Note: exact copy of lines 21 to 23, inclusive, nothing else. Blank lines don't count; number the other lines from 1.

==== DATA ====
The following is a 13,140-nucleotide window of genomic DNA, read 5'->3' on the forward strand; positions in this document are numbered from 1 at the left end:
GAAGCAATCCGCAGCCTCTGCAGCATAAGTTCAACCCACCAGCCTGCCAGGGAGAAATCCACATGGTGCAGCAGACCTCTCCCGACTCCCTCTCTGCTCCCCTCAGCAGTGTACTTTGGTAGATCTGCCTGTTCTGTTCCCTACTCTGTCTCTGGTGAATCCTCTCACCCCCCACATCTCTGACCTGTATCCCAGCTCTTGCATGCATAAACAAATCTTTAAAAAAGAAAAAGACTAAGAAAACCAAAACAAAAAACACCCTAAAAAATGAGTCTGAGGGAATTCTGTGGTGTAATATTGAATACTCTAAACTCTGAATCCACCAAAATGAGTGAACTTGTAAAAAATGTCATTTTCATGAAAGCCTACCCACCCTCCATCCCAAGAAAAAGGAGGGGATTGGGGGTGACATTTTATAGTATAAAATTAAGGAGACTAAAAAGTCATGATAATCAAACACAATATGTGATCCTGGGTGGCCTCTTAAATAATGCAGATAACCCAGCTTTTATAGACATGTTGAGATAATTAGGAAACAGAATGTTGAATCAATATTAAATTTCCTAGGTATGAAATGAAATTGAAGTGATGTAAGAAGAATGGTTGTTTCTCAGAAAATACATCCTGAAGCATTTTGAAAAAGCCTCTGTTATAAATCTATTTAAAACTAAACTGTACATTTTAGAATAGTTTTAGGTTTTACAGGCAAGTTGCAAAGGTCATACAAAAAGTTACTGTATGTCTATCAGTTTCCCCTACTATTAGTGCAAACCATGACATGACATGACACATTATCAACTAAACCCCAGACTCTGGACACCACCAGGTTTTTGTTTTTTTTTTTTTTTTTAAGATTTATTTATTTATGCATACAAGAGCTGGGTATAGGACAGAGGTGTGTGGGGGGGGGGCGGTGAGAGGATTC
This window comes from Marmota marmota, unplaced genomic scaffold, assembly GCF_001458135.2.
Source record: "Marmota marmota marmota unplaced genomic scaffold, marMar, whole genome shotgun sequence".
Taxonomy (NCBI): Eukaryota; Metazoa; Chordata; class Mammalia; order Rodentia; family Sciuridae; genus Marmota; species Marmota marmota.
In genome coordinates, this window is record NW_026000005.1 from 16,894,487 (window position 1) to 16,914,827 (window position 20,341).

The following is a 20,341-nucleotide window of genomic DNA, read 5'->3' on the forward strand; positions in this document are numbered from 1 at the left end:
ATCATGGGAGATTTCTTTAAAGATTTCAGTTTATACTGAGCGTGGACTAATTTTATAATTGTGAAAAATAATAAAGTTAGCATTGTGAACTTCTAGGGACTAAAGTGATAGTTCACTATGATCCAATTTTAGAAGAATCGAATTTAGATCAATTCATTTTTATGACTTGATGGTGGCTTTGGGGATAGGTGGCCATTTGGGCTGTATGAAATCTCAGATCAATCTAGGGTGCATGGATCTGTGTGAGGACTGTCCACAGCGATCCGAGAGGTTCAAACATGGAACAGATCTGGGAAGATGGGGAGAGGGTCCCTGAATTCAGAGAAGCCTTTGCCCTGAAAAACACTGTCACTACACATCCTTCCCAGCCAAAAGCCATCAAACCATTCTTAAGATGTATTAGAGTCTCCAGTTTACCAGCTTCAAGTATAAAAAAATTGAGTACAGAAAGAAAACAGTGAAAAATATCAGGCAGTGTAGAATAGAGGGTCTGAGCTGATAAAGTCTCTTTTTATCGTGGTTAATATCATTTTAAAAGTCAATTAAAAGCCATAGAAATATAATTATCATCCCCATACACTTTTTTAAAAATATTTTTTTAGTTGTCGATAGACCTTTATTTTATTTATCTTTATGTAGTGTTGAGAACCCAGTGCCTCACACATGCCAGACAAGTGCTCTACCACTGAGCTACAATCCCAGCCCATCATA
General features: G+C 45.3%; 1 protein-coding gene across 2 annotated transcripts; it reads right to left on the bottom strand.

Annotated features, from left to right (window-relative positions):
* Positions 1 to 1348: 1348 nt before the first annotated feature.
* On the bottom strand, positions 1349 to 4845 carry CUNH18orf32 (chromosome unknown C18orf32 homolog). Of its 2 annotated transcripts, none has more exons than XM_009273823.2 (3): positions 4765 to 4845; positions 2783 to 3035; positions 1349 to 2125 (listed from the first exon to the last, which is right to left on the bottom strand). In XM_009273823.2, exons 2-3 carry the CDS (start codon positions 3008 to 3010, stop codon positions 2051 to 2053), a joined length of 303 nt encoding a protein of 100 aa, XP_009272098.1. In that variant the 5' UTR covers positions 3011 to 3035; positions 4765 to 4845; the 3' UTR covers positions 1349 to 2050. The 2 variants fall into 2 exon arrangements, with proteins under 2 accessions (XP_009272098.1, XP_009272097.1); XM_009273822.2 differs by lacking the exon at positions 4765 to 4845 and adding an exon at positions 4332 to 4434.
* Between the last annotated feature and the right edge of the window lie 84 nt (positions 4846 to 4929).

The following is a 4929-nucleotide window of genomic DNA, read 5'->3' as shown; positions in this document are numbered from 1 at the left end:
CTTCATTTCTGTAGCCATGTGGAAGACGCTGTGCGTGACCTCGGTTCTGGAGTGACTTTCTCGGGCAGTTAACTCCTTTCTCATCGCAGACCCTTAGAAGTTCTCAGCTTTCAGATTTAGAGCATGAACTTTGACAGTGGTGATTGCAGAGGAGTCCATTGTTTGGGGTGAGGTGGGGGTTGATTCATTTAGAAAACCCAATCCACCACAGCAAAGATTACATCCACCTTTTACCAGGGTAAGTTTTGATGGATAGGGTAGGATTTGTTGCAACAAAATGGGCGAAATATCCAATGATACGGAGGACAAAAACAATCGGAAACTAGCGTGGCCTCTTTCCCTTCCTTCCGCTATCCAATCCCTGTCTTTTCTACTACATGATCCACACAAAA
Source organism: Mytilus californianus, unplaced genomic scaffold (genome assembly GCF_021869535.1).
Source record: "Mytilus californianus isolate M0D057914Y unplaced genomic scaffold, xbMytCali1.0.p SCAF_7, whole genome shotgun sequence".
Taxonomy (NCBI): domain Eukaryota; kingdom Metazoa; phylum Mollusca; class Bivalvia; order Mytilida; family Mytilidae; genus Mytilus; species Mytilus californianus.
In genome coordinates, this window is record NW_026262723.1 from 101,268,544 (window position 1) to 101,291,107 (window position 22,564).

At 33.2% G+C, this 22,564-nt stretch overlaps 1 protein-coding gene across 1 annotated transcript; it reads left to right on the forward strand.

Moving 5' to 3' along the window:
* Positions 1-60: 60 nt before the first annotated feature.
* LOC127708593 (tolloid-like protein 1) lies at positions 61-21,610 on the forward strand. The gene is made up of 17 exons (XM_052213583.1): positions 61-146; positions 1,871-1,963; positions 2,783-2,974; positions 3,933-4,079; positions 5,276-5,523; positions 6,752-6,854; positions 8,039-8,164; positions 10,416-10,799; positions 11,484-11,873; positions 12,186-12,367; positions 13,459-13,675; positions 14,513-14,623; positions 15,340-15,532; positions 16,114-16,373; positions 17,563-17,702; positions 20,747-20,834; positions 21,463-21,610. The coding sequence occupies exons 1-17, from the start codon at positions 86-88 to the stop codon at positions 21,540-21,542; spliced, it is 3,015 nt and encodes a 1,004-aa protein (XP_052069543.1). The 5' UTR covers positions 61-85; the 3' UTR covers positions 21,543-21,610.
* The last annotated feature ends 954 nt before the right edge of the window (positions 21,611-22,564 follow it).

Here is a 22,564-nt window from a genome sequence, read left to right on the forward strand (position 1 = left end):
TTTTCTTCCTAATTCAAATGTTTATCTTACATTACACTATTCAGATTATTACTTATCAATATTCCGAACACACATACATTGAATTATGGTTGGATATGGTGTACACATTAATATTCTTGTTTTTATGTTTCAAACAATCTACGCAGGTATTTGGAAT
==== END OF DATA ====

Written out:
Moving 5' to 3' along the window:
* Positions 1-60: 60 nt before the first annotated feature.
* LOC127708593 (tolloid-like protein 1) lies at positions 61-21,610 on the forward strand. The gene is made up of 17 exons (XM_052213583.1): positions 61-146; positions 1,871-1,963; positions 2,783-2,974; positions 3,933-4,079; positions 5,276-5,523; positions 6,752-6,854; positions 8,039-8,164; positions 10,416-10,799; positions 11,484-11,873; positions 12,186-12,367; positions 13,459-13,675; positions 14,513-14,623; positions 15,340-15,532; positions 16,114-16,373; positions 17,563-17,702; positions 20,747-20,834; positions 21,463-21,610. The coding sequence occupies exons 1-17, from the start codon at positions 86-88 to the stop codon at positions 21,540-21,542; spliced, it is 3,015 nt and encodes a 1,004-aa protein (XP_052069543.1). The 5' UTR covers positions 61-85; the 3' UTR covers positions 21,543-21,610.